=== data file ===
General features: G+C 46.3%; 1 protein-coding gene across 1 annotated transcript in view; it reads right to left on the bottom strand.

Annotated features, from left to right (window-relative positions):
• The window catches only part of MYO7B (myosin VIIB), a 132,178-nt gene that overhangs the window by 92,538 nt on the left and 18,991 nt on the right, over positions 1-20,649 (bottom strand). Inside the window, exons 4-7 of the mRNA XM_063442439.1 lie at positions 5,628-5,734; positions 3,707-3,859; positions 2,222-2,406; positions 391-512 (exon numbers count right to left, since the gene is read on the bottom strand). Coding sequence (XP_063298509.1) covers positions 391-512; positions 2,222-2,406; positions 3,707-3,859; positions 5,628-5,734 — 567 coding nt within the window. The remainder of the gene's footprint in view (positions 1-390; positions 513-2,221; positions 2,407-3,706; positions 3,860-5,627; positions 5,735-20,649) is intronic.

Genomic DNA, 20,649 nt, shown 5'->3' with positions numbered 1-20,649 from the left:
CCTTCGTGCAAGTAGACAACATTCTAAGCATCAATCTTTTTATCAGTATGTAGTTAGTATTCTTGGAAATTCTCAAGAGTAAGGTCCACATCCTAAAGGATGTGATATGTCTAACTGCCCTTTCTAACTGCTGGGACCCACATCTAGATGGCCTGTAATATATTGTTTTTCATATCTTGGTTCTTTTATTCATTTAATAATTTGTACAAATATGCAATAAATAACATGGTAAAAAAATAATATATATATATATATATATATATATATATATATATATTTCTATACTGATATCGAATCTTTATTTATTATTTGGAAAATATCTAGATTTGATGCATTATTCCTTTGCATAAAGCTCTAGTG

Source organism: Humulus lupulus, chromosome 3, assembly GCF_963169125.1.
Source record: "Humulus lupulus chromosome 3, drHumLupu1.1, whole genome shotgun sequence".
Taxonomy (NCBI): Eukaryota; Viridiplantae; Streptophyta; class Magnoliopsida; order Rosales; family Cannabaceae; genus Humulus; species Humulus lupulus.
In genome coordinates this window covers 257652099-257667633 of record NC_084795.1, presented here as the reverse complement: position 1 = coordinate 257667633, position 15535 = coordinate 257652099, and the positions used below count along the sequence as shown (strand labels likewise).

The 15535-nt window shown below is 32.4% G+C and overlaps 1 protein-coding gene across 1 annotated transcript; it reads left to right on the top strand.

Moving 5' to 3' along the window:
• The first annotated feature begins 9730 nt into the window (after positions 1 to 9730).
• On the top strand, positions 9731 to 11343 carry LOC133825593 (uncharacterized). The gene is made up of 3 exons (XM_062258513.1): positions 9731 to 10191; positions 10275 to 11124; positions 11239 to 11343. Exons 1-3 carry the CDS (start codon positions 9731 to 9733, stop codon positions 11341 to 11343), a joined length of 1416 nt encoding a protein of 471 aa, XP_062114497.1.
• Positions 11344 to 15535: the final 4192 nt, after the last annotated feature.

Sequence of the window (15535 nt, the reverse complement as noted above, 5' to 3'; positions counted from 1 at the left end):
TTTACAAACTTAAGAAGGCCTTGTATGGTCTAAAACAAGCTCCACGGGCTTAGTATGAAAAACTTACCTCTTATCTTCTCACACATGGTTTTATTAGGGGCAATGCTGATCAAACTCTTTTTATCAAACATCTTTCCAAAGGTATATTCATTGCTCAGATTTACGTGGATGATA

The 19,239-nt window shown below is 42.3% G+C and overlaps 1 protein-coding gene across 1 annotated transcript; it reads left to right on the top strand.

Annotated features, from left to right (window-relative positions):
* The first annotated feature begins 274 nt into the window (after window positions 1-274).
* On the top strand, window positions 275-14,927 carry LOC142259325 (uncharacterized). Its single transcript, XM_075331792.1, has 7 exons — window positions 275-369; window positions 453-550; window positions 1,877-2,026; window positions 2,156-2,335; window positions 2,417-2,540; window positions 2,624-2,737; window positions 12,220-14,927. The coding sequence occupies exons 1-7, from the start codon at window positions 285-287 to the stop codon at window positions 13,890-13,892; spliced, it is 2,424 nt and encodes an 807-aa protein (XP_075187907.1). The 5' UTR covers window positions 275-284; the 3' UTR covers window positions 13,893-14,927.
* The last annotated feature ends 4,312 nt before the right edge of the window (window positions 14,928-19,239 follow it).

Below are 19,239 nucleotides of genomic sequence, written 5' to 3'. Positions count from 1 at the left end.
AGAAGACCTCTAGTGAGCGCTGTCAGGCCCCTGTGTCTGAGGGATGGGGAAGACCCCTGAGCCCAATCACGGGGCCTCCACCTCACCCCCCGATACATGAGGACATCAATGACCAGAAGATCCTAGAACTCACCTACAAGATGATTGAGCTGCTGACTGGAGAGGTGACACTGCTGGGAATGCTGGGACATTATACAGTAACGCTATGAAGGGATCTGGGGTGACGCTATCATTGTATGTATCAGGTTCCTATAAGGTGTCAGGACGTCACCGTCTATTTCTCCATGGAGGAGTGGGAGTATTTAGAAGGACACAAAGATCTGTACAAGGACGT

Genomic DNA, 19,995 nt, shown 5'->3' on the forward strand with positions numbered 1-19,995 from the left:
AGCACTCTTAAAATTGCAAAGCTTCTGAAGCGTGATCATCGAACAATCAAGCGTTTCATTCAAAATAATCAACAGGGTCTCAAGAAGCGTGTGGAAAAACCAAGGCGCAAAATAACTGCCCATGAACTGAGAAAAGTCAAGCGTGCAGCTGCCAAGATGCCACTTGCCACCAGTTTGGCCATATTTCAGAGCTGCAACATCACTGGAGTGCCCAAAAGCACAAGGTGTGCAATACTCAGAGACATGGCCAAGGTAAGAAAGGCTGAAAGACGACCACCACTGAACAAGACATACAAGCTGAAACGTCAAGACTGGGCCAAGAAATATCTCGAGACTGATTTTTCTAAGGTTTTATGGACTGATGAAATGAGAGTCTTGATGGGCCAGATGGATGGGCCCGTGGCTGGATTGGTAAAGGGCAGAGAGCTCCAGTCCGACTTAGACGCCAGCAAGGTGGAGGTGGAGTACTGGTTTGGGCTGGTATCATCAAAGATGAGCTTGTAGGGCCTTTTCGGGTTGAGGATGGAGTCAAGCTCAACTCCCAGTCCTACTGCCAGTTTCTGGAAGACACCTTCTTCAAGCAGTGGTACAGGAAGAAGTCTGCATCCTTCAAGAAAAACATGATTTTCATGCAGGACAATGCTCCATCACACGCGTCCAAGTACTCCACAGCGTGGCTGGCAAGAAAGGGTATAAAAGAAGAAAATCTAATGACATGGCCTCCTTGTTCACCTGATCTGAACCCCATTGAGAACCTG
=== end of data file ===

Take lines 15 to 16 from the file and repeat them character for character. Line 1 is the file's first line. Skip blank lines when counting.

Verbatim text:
Sequence of the window (15535 nt, the reverse complement as noted above, 5' to 3'; positions counted from 1 at the left end):
TTTACAAACTTAAGAAGGCCTTGTATGGTCTAAAACAAGCTCCACGGGCTTAGTATGAAAAACTTACCTCTTATCTTCTCACACATGGTTTTATTAGGGGCAATGCTGATCAAACTCTTTTTATCAAACATCTTTCCAAAGGTATATTCATTGCTCAGATTTACGTGGATGATA